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Old 24th January 2004, 08:23 PM   #1
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Default Best possible 10W from chip amp

Hi,

Some weeks after having found this forum I have become curious of chip amps. Now I want to build my one ones.
I have also for the last years been thinking of building a pair of TL or horn speakers with fullrange drivers.
Consequently I now want to build those as active speakers with chip amps.
Currently I have a small collection of Quad amplifiers (33,34,303, 405-II, QC-2 and Quad-II:s)
Since I have used my 15W Quad II tube amps with my speakers with only 88dB efficiency I'm quite confident that 10W into a speaker with well above 90dB will be enough for me.
It doesn't matter to me if there is 50W instead of 10W as long as the first 10W is delivered with best possible sound quality.
And If there is not more than 10W thats fine with me - I don't need more.

My local component dealer www.elfa.se offers:
TDA2005, TDA2030, TDA2040, TDA2050, LM3875, LM3886, LM4700 and som others which I don't think will be my choice anyway. There Is offcausse different prices on these, but I think all of them are cheap enough and I will buy the ones from which I can expect the best sound quality.

Now to my question:
In what way will the supply voltage on e.g LM3886 affect the sound quality. Will It benefit to not have more supply voltage than needed or is it better to build an +-48V 68W LM3886 with low gain setting ? ......Or will e.g the TDA2030 perform as good as LM3886 if 10W is all you need?

I have 2pcs of 12-0-12V 20VA torid transformers in my scrap box. Will it be enough with one of these for each channel?

Robert
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Old 25th January 2004, 08:44 AM   #2
Nuuk is offline Nuuk  United Kingdom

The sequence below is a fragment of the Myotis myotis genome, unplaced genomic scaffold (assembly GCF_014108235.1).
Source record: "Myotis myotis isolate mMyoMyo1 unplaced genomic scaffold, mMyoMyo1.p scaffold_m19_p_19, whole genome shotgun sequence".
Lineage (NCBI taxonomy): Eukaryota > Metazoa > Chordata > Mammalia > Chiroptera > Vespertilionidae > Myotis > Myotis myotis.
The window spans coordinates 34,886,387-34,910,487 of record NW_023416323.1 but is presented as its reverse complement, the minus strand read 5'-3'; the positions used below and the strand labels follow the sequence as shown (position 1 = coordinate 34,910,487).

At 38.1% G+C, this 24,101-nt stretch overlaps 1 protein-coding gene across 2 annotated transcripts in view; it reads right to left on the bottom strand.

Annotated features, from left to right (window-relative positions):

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Robert, there are no definitive answers to your questions and you will have to sift through the numerous opinions on this forum and draw your own conclusions.

If you only want a small amount of power, try the LM1875 with your 12v transformers ad see what it sounds like with your speakers.
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Old 30th January 2004, 06:24 PM   #3
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Thank you for the advice Nuuk!

Even if The supplier i planned to buy from doesn't have LM1875 I did find this chip interesting for my purposes.
I asked an TV-repair man if he could order a pair of them for me and it was no problem. It become also very cheap this way.

I have spent some more hours reading this forum and have got some more useful information.
Still I haven't found any posts with any general ideas about the relation between soundquality vs supplyvoltage.
Maby there are hints to read out from the diagrams in the datasheets, but I'm not capable to do it.
However, if no one knows I have to accept this and try to find out for my self.

I have also made my 1st chip amp. It's very low budget with a TDA2003 I bought years ago and with cheap standard components. It sounds but it's offcausse far from good hifi.
see the picture, note the heatsink
Wonder whats the worst of the design? Components too narrow? poor pcb? cheap components?
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Old 30th January 2004, 06:44 PM   #4
sss is offline sss  Israel
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keep the coke inside
that way the amp will be water cooled
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Old 30th January 2004, 06:56 PM   #5
GregGC is offline GregGC  Canada
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Quote:
Originally posted by Robert_66
Thank you for the advice Nuuk!

Even if The supplier i planned to buy from doesn't have LM1875 I did find this chip interesting for my purposes.
I asked an TV-repair man if he could order a pair of them for me and it was no problem. It become also very cheap this way.

I have spent some more hours reading this forum and have got some more useful information.
Still I haven't found any posts with any general ideas about the relation between soundquality vs supplyvoltage.
Maby there are hints to read out from the diagrams in the datasheets, but I'm not capable to do it.
However, if no one knows I have to accept this and try to find out for my self.

I have also made my 1st chip amp. It's very low budget with a TDA2003 I bought years ago and with cheap standard components. It sounds but it's offcausse far from good hifi.
see the picture, note the heatsink
Wonder whats the worst of the design? Components too narrow? poor pcb? cheap components?